The Vienna Nightrow is a fun tradition that defies preconceptions about rowing

Everywhere you look, long-established sports are getting shorter, sexier and closer to spectators. Cricket has Twenty20. Rugby has Sevens. Motorsport has Formula E. And rowing has started to pull its oars in the same direction – as fans of the Vienna Nightrow know all too well.

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Going from afternoon till just after midnight, the Nightrow ends just in time for a ripping after-party. // © Christine Miess

Now getting set for its seventh edition, this race defies a few preconceptions about rowing. For one thing, it doesn’t happen out in the middle of nowhere: You could trip over the event on a stroll around the Donauinsel. For another, it doesn’t take place at some unholy hour. As the name strongly suggests, this is an evening regatta, under floodlights. Climaxing late on Saturday, June 24, it ends just in time for a cracking after-party.

Nor does the action slide out of your sight after thirty seconds. The 350 m course might be miniscule in rowing terms (consider that London’s famous Boat Race is 6.8 km and lasts around 18 minutes) but it’s good news for spectators. Station yourself on Steinspornbrücke at the Neue Donau and you’ll be able to see the races from start to finish. They’ll usually last around one minute.

Diff’rent Strokes

“There isn’t much strategy,” says Clemens Auersperg, the Cambridge University rower from Linz who became the first Austrian to win the Boat Race in London last year. “Getting your timing right at the start is half of the battle. After that you just go as hard as you can. You can afford to not be as clean in this race, because it’s just about going as fast as possible. You don’t have to be energy efficient like you would in our usual events.”

A short race distance can also mean tight finishes, as Auersperg knows very well. His Cambridge Men’s crew won the 2015 -Vienna Nightrow by just two-hundredths of a second over the hosts Erste Wiener Ruderclub LIA.

But what of the challenges of racing at night? Vienna rower Mattijs Holler, twice a winner in the multicategory event, says it’s a tough ask.

“You can’t see anything, so you really need a lot of strength and technique. For the first 200 m, you’re in pitch dark before you get to the lights of the bridge. You can pretty much just see the guy in front of you, so it’s all about sound and feeling.”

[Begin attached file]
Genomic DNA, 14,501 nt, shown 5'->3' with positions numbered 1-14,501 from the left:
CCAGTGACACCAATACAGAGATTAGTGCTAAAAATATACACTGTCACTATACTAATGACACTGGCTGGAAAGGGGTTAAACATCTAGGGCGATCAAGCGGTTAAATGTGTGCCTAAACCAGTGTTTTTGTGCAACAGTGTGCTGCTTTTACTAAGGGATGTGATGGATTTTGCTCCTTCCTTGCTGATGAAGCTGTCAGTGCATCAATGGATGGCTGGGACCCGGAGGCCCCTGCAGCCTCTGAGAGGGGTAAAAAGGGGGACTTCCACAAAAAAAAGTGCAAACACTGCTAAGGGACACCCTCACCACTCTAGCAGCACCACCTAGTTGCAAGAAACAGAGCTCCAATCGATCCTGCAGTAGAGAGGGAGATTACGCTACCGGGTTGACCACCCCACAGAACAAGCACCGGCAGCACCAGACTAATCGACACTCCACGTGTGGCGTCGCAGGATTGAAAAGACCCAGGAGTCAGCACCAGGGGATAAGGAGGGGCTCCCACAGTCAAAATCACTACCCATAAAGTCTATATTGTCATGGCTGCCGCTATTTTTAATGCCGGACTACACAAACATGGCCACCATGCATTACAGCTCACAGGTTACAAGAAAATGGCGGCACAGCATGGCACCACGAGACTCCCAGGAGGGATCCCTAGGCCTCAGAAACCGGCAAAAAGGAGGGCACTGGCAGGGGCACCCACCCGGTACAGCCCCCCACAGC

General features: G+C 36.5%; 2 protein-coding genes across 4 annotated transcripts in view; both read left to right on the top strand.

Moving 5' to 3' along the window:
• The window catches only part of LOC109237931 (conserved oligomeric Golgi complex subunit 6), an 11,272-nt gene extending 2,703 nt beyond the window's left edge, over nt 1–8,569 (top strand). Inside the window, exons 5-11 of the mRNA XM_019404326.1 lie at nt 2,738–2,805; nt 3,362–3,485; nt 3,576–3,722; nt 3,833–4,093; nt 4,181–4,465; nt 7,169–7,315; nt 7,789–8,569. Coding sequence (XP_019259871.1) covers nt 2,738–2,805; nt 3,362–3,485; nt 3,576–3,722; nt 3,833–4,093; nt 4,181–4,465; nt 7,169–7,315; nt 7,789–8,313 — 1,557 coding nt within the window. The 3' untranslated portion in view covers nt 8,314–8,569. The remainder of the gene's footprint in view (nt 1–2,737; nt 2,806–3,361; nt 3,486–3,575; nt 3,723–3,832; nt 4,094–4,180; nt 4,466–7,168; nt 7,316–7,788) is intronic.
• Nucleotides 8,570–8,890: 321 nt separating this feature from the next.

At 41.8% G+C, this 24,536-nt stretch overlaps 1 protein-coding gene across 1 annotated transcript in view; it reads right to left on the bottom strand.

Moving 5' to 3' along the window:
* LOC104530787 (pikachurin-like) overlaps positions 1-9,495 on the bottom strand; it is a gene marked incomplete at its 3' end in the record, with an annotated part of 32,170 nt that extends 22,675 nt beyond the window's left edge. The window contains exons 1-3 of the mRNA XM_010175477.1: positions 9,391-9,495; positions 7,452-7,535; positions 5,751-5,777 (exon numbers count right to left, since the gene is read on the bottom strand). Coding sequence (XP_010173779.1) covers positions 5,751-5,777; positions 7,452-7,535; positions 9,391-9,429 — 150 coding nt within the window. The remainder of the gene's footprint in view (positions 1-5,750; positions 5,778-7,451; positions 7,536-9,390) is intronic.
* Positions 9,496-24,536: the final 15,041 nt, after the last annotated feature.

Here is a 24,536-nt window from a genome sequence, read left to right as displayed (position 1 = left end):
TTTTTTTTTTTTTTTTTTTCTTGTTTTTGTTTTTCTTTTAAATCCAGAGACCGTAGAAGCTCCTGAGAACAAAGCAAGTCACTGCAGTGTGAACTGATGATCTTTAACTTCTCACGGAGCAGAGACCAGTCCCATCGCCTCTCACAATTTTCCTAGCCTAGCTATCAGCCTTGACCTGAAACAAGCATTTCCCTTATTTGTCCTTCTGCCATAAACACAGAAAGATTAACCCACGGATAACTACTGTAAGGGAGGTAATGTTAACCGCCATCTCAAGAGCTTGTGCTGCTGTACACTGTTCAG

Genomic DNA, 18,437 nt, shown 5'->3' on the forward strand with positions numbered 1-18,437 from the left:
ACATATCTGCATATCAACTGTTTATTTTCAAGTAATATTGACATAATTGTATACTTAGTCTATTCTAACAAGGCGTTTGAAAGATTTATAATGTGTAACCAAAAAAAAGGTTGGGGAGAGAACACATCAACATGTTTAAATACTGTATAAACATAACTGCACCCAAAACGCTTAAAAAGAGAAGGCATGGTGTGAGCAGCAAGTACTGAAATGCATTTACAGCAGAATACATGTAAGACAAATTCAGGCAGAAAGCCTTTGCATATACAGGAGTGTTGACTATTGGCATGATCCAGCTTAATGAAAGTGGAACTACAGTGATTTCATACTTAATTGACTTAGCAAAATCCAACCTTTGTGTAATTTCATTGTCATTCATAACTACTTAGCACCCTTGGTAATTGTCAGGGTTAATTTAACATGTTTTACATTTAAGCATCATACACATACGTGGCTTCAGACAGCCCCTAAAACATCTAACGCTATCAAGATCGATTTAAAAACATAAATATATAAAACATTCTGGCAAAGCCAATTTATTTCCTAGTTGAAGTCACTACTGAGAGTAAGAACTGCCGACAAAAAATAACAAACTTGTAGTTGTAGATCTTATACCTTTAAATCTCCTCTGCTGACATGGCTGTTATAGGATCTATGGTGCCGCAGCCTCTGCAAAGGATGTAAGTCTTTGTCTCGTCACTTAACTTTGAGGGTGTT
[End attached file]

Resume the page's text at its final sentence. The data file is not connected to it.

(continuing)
The racers can at least see their competition, thanks to the lights carried by all the boats, some of which go well beyond standard requirements: There’s a prize for the best lighting scheme. Ditto for the best fancy dress outfits. After all, fun really is the name of the game at this event. The playful promotional posters, with their depictions of aquatic life that’s more Jules Verne than Neue Donau, certainly don’t shy away from that.

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The Nightrow is a lighthearted a air, with prizes for the best costumes and lighting scheme. // © Christine Miess

And whether it’s glow-in-the-dark face paint or pirate masks, you couldn’t call some of those getups shy either. “One junior team came dressed in a mankini a couple of years ago,” recalls Holler. Would his crew, always a serious contender, do something like that? “We’re the host club and probably wouldn’t do anything that would slow us down. The mankini was pretty amusing to see … but I think it would be very slippery in the seat!”

“We were a bit on the boring side last year,” says Auersperg of his crew’s latest wardrobe efforts. “But I think we should have done it! Credit to the crews who put in some effort, we certainly enjoyed watching that.” So will Erste get creative this year? “Never say never!”

Sculls in the night

With the race now an established tradition, considerable numbers will turn out to discover what bright lights and curious costumes 2017 holds. And if the objective is to reach a new audience whilst giving a bit of spice to the lives of athletes who really do spend a lot of time doing crack-of-dawn training all on their lonesome, then the Vienna Nightrow definitely succeeds.

“It’s a good format to make the sport popular because spectators can see the whole race without needing screens,” says Holler. “And good for people who don’t know rowing that well, with a great atmosphere.”

“This kind of race is fantastic,” adds Auersperg. “I did a similar event in Split last year and it was also wonderful. Racing in a city is fun. It’s also easier to attract attention from people who hadn’t planned to watch, and great viewing for the crowds. So it’s fantastic for the sport and for us.

“Racing in the dark is terrific. It really adds a lot of atmosphere and character. It’s a little bit like the Nachtslalom Schladming [a famous night skiing race in Styria]. There’s a different feel, an atmosphere we are not used to. We don’t see the spectators, for example … but we can hear them!”

And chances are you’ll hear the excited crowds too, if you’re anywhere in the vicinity. Why not get down there and have a look? You might end up a rowing fan for life.